Anderson, R. (2015, September 9). Why college grads aren’t meeting employer expectation. Retrieved from https://www.linkedin.com/pulse/why-college-grads-arent-meeting-employer-expectations-rania-anderson/

Bureau of Labor Statistics. (2019, April 12). Mathematicians and statisticians. Retrieved from https://www.bls.gov/ooh/math/mathematicians-and-statisticians.htm

Case Study Program Overview, Jamestown College. (2017). Retrieved from Southern New Hampshire University, HEA 540 Case Study, Program Evaluation Course, www.snhu.edu

Zansler, S. (n.d.). Career in mathematics. Retrieved fromhttps://www.learnhowtobecome.org/careers-in-mathematics/

Julia:

Hi everyone,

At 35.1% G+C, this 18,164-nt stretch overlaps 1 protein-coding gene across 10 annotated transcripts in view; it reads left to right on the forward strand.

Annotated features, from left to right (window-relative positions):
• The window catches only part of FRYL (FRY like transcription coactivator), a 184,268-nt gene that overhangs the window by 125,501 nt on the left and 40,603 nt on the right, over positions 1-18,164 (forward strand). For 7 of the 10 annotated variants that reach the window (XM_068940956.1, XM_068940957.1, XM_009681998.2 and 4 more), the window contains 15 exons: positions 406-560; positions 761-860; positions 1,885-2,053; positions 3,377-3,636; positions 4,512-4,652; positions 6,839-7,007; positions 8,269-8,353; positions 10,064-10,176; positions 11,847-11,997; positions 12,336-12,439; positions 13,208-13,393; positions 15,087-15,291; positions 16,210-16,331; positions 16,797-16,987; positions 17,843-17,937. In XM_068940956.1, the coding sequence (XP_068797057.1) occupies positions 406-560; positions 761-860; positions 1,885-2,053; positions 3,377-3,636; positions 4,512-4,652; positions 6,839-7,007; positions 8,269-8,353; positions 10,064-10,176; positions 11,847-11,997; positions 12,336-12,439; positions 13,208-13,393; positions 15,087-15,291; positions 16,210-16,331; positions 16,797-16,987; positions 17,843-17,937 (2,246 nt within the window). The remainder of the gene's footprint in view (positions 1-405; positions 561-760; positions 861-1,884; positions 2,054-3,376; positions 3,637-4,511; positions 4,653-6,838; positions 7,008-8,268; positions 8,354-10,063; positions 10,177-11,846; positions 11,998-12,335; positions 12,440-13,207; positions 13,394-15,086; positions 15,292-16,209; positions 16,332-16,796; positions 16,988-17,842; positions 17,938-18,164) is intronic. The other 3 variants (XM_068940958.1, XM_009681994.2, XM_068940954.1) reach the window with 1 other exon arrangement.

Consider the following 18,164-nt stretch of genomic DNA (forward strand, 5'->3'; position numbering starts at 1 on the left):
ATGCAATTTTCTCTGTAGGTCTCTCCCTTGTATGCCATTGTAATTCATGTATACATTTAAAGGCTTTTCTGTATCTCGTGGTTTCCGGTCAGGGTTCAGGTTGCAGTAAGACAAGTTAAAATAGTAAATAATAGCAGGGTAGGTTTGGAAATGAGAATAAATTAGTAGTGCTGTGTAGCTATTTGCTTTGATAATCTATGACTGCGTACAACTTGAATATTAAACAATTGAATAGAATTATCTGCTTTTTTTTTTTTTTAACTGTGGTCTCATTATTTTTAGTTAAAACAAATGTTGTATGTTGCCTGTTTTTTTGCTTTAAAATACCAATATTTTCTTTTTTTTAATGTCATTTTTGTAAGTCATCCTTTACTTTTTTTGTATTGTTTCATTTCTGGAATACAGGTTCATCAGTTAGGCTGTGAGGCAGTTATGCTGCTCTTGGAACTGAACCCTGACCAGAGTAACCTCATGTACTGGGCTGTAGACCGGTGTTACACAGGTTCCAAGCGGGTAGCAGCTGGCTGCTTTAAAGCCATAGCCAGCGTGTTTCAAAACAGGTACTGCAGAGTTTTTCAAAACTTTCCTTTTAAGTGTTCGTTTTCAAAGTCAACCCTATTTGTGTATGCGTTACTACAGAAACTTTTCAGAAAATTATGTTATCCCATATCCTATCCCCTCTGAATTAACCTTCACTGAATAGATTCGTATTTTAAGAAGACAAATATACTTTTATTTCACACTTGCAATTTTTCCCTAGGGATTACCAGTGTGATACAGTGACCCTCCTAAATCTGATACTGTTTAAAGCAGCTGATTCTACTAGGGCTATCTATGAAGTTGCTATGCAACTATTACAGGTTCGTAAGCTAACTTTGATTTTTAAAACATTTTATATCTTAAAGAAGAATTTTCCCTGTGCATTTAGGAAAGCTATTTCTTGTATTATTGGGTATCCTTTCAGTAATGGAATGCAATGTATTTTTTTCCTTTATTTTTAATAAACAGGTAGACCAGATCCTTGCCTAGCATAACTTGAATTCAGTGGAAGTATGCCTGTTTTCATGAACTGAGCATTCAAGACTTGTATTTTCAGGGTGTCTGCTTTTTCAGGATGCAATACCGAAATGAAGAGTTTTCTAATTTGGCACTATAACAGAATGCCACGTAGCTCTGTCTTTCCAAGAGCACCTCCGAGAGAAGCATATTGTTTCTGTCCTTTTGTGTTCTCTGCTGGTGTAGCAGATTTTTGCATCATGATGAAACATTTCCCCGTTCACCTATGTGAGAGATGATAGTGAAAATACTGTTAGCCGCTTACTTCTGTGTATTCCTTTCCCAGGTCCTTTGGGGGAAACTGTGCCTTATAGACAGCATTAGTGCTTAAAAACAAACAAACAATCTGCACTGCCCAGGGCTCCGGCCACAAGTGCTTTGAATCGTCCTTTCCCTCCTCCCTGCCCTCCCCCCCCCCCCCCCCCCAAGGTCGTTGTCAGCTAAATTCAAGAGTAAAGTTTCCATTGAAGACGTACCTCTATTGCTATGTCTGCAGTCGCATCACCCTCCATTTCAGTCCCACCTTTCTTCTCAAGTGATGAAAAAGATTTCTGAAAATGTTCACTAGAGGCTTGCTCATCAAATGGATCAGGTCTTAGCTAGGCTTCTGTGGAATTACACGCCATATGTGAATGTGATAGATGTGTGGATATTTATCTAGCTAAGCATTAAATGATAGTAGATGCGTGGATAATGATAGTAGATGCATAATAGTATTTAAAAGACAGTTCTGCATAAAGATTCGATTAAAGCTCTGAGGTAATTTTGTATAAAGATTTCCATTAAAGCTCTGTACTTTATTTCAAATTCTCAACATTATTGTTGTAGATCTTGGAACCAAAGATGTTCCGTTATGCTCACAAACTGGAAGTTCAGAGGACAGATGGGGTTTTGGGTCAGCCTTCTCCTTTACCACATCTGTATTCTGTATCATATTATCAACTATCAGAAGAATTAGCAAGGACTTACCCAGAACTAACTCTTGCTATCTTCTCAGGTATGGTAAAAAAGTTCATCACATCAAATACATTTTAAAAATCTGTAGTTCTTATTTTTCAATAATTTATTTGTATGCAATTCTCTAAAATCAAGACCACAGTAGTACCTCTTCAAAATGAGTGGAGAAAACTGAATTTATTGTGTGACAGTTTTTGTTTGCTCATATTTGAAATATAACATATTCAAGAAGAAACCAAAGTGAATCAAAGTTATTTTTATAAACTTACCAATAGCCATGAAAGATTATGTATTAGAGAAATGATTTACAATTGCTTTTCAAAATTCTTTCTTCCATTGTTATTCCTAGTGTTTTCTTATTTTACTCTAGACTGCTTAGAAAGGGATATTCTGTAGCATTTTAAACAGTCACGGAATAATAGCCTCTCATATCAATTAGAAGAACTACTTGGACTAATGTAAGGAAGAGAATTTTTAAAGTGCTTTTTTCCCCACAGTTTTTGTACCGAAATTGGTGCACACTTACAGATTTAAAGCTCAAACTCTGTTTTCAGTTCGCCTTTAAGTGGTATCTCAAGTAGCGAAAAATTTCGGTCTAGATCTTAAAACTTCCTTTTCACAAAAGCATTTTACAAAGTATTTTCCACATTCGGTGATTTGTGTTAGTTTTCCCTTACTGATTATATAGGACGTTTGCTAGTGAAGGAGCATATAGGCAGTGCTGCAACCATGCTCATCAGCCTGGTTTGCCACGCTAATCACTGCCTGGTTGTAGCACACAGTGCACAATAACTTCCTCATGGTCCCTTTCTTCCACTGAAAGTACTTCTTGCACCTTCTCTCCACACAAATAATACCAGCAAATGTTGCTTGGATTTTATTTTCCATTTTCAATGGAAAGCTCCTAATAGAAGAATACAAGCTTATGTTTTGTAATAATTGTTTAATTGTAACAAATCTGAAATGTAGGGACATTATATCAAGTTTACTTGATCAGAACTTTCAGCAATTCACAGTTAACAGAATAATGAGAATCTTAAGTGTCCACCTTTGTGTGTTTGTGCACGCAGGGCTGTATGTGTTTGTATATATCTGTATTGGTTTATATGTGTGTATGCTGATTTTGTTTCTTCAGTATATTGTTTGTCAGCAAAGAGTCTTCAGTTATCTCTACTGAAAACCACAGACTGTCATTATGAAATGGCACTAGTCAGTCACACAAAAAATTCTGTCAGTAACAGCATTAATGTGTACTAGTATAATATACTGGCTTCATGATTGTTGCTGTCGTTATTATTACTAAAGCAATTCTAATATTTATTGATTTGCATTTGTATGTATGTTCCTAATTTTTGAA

Employer expectations and occupational statistics can be used to evaluate the Bachelor of Arts in Mathematics program at Jamestown College. When considering alignment, how is the Bachelor of Arts in Mathematics aligned with Jamestown College’s goals on globalization? Additionally, how competitive is the undergraduate Mathematics program? For the College’s goal of globalization, they state that, “The school or Arts and Sciences will continue to develop strategies that sustain international relationships”(Mathematics Administration and Faculty, Jamestown College, 2017, p. ?). A large majority of students in the Mathematics program are earning C marks. Local and global employers are looking for employees coming out of a mathematics undergraduate program to not only have mathematics skills but also computer skills (O*Net Online, n.d.).